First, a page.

Book Name and Description: Land of Memories Forgotten, Shattered Memories, A Day for the Living, and Soulstice.
Land of Memories Forgotten: In the American Southwest is an antique and souvenir shop owned by the elderly Muriel Adams. When a stranger breaks into her store, Muriel is confronted with a decision from her youth. As she struggles with the important choice of her past, it is her present-day and future that hang in the balance. Lucie Guerre’s debut short story will leave you wanting more.
Shattered Memories: Vanessa and her father live in the heart of the desert, the perfect place to sell repurposed goods and forget about her mother. As Vanessa digs through other people’s memories, she never imagines her own would come back to haunt her.
A Day for the Living: Though they may look alike, twin sisters Maria and Isabel could not be any more different than one another. Maria is still mourning her mother’s death and trying to make sense of inhabiting a world without her whereas Isabel would steamroll over her if at all possible. She destroys Maria’s every attempt at keeping her mother’s legacy alive, but when the two are forced to be around each other for just one day, their emotions collide and together, they learn what it truly means to be alive.
Soulstice: A collection of poetry moving through the seasons of life, accompanied by full-color photography.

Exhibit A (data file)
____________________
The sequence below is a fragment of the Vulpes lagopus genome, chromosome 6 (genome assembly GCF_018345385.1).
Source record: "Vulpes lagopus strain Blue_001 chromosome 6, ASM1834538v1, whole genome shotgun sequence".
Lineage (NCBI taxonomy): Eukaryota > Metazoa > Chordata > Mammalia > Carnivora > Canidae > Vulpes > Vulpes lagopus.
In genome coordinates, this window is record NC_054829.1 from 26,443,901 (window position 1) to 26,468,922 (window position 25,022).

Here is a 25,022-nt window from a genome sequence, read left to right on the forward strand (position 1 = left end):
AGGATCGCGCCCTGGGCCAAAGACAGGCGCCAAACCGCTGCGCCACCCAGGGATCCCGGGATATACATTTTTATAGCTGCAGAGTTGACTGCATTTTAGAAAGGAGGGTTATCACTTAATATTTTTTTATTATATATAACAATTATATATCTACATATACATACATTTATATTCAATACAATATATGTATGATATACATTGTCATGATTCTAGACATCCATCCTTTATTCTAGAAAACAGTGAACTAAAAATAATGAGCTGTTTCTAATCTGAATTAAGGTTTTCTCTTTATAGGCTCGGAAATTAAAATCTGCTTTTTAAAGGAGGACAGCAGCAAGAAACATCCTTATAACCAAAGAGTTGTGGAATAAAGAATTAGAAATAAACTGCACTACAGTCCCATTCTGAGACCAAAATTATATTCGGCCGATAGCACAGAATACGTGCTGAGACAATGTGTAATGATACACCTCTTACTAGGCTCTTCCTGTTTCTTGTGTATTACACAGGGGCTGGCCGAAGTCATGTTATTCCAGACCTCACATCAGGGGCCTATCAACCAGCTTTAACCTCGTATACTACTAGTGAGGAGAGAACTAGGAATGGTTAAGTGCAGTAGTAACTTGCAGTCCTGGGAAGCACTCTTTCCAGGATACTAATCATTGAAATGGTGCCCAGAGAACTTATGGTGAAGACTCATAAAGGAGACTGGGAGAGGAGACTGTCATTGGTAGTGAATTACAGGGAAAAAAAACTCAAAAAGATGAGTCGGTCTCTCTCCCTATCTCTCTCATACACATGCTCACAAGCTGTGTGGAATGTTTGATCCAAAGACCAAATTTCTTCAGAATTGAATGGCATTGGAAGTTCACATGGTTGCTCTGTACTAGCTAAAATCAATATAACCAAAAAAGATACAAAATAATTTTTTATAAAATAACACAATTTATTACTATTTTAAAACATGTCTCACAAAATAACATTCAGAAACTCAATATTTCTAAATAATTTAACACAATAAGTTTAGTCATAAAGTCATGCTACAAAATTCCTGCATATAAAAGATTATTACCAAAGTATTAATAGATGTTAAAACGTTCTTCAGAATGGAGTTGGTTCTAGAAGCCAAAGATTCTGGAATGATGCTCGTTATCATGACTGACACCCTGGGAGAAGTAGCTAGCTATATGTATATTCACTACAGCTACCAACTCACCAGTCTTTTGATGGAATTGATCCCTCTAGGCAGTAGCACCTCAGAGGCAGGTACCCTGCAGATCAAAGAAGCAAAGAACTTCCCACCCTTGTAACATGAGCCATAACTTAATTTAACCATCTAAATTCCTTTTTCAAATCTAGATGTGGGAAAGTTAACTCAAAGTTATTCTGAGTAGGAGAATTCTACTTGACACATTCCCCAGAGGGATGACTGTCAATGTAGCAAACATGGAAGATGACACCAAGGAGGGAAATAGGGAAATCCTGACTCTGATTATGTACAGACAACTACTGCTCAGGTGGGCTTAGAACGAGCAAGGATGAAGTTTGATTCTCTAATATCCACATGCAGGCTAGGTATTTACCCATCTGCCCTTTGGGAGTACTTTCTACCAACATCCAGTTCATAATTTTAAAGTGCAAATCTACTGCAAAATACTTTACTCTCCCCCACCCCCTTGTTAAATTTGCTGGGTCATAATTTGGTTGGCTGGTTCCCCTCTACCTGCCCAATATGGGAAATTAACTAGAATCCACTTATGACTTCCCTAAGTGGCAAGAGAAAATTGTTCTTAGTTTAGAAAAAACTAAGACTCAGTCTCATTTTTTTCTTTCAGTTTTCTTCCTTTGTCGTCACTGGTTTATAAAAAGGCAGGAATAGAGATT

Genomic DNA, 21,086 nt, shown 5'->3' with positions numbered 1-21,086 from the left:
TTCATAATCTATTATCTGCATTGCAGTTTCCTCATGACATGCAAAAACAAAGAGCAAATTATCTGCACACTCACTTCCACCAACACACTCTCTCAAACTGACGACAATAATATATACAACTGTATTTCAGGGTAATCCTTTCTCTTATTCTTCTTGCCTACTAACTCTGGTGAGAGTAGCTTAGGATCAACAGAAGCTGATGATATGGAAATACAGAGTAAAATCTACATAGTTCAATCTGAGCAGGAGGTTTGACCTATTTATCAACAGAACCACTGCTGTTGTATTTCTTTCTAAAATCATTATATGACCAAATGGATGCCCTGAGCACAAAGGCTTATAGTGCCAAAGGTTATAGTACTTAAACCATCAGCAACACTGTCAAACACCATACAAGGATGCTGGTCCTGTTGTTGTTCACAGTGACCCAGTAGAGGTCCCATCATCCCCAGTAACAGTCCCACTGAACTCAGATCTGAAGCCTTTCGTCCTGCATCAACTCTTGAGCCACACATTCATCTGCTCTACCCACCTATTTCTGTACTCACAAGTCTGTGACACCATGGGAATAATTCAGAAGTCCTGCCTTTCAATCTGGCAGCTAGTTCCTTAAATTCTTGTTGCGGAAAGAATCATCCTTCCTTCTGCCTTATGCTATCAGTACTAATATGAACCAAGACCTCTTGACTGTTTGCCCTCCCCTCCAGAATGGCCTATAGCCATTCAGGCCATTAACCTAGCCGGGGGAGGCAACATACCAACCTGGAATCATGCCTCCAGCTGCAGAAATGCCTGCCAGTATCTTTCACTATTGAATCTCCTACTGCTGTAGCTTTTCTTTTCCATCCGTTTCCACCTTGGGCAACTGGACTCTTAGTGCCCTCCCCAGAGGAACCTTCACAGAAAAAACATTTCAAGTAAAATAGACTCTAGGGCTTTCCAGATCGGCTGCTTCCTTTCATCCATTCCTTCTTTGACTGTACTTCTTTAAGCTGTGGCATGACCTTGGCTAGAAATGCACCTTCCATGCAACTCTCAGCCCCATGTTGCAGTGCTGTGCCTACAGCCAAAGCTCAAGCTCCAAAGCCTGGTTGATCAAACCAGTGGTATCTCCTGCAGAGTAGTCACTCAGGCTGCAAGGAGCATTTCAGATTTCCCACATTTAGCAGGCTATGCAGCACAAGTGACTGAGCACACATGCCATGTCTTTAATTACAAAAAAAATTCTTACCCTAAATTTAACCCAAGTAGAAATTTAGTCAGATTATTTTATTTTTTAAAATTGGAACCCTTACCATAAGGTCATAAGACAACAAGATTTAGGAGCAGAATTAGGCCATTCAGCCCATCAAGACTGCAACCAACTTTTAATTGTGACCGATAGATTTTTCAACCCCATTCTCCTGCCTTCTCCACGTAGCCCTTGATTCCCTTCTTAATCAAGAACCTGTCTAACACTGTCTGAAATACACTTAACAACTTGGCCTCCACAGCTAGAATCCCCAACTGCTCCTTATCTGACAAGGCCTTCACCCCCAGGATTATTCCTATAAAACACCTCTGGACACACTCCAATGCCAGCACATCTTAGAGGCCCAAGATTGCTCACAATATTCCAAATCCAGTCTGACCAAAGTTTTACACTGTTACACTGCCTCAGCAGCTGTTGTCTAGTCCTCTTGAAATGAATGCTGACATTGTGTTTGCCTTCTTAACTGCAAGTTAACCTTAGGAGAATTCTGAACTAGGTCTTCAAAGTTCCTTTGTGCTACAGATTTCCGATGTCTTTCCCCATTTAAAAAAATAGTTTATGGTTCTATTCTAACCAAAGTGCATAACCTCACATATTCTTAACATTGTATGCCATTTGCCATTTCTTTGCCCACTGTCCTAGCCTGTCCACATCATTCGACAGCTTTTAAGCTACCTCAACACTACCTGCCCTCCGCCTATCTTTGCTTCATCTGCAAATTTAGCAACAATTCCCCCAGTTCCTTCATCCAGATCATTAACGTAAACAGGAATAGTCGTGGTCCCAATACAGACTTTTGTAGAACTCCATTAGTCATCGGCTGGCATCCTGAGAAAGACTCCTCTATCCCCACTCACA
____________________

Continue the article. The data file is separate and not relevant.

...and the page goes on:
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What gave you the idea for Land of Memories Forgotten, Shattered Memories, and A Day for the Living? Or what inspired you to write them?
Honestly, my husband and I took our honeymoon out in the Southwest – Arizona, to be exact – and while he was driving, I snapped a bunch of pictures of certain scenes that inspired me: a dilapidated jewelry stand, a souvenir store, and nature. Oh my gosh, the nature out there was so unusual to me, a girl from the Midwest. Suddenly, as he was driving, I yanked out my tablet and began writing stories. Stories that just spilled out of me.
What got you into writing in this genre?
I struggled for a long time in identifying my genre. I hated calling it “Fantasy” because that didn’t seem accurate. I called it “Slipstream” for a while because that seemed to work. “Weird Fiction” also seemed to work, but it was never a perfect fit. Finally, upon re-reading some “Magical Realism,” I realized that’s what I wrote. I just like the idea of magic in everyday life. I like the idea of it running through the normal events of the day. I don’t always write magical realism. I don’t choose the genre. It chooses me.
How long have you been writing?
I began writing when I was seven years old. I was struggling to differentiate between the letter g and the letter j (actually, believe it or not, this is something I still struggle with from time to time; the word, “jig,” is a trick for me, haha), and I was practicing writing my letters. I got so comfortable writing my g‘s that I wrote an entire short story and illustrated it. It was called, “Gum Drops, Gum Drops Make me Hungry.” So, I’ve been writing for around twenty-five years, now.
Tell us about your past books and stories?
I have published a volume of poetry, called Soulstice. It explores the seasons of my life in a metaphorical sense. Each season represents a different phase of my life, but hopefully, the poems are ones that most people can relate to: love, heartbreak, loss, passion, friendship, memories. Since then, I have published my three short stories: Land of Memories Forgotten, Shattered Memories, and A Day for the Living – as described above.